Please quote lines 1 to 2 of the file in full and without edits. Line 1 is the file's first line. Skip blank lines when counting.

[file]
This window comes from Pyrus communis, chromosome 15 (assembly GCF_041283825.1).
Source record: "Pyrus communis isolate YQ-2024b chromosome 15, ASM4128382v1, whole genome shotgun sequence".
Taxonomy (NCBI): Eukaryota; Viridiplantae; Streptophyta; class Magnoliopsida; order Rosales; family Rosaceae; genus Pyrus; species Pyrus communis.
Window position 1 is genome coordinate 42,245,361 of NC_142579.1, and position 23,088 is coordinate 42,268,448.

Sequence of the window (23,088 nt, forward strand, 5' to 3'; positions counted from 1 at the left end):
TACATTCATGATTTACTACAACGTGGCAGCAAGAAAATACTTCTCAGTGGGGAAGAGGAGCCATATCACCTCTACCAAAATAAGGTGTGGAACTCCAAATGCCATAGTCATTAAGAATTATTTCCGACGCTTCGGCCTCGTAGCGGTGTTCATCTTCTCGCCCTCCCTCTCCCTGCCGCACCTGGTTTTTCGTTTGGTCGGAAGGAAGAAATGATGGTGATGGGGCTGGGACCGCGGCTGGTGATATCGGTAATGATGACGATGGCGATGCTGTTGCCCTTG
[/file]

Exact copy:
This window comes from Pyrus communis, chromosome 15 (assembly GCF_041283825.1).
Source record: "Pyrus communis isolate YQ-2024b chromosome 15, ASM4128382v1, whole genome shotgun sequence".